It sounds unbelievable, but a sobering new study of 665 kids between the ages of seven and 16 found that a full nine percent of girls and nearly seven percent of boys surveyed have engaged in self-injurious behaviors. The researchers also found that kids as young as seven were engaging in injurious behavior – ranging from cutting to banging their heads or hitting themselves – all as a way of dealing with unbearable psychic pain.
It’s a new take on an old idea: Using a behavior or substance to cope with emotional hurts.
Many experts believe that kids who turn to cutting and other forms of self-injury inherited a predisposition to anxiety, depression and other emotional issues. They start cutting as a way of dealing with their emotional pain.
That isn’t unlike many substance abusers. Drug or alcohol use may begin recreationally, but soon it becomes a way to block out or numb unwanted feelings or pain. It’s not surprising then to realize that nine out of 10 individuals who seek treatment for alcohol or drug addiction have a co-occurring mental health issue like depression, anxiety, bipolar disorder, trauma or PTSD. Some addiction experts believe the number is even higher, with nearly everyone who struggles with addiction suffering from some sort of mental health disorder.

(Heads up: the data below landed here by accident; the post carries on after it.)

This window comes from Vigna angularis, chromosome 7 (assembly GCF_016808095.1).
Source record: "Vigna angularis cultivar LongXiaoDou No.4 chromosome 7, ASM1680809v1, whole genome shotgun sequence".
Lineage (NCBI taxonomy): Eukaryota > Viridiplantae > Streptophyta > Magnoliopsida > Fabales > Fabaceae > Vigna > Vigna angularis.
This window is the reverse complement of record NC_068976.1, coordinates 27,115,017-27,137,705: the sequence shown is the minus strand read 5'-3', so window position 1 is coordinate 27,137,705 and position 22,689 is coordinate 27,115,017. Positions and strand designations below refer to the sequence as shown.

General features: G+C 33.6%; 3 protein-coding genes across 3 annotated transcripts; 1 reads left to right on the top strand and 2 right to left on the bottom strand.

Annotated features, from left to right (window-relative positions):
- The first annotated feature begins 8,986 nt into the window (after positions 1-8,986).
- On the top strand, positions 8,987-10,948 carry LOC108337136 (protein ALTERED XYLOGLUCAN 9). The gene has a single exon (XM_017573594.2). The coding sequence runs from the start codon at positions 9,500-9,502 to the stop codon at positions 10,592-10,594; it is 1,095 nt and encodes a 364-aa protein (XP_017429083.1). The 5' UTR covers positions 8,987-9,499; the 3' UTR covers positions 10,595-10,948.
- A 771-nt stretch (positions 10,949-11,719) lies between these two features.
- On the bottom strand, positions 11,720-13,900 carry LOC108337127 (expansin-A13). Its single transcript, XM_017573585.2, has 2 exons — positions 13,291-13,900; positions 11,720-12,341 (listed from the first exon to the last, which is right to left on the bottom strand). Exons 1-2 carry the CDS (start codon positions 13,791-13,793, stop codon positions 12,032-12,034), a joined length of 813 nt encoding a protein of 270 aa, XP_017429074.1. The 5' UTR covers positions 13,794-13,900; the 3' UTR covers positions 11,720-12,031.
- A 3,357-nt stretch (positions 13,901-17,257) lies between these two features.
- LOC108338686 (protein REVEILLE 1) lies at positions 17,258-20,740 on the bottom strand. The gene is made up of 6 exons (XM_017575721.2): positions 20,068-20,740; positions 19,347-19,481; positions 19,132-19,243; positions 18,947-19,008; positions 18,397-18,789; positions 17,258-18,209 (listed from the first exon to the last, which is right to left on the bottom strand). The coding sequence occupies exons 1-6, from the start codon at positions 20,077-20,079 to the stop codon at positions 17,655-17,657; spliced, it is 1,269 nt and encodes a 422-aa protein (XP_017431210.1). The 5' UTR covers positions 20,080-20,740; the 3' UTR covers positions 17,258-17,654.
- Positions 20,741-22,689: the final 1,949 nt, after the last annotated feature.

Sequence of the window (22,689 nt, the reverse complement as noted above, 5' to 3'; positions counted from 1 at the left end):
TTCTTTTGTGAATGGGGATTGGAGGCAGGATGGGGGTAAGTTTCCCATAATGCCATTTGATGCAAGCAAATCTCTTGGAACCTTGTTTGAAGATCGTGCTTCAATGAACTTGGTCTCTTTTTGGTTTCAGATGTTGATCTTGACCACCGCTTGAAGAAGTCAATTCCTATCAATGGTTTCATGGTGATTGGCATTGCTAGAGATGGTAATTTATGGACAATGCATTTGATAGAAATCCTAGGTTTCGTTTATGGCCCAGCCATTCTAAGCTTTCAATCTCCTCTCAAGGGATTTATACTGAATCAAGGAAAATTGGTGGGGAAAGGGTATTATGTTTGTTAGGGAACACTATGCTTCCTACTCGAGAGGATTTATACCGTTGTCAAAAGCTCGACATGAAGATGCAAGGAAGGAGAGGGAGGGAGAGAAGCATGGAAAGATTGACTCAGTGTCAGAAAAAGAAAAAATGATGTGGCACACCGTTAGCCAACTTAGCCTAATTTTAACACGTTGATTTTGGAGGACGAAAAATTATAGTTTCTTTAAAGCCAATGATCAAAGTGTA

Even the term “mental health disorder” makes people uncomfortable, and we’re still fighting the stigma of mental illness in our culture. While no one looks down on someone who develops cancer, an individual admitting they suffer from bipolar disorder may get a very different response. These pervasive attitudes are a major contributing factor to the high numbers of sufferers who don’t acknowledge or get treatment for their depression, anxiety, bipolar disorder, trauma or PTSD. Then as symptoms persist, they turn to other ways to cope. Some choose drugs or alcohol. Some choose cutting or eating disorders. Others struggle in their careers or relationships and never really understand why.
Integrated Treatment at La Paloma
Fortunately, when addiction and these mental health issues are treated together in a Dual Diagnosis setting, rates of recovery are very high. If you or someone you love needs help with a co-occurring disorder, call La Paloma at the toll-free number on our homepage. Someone is there to take your call 24 hours a day and answer any questions you have about treatment, financing or insurance.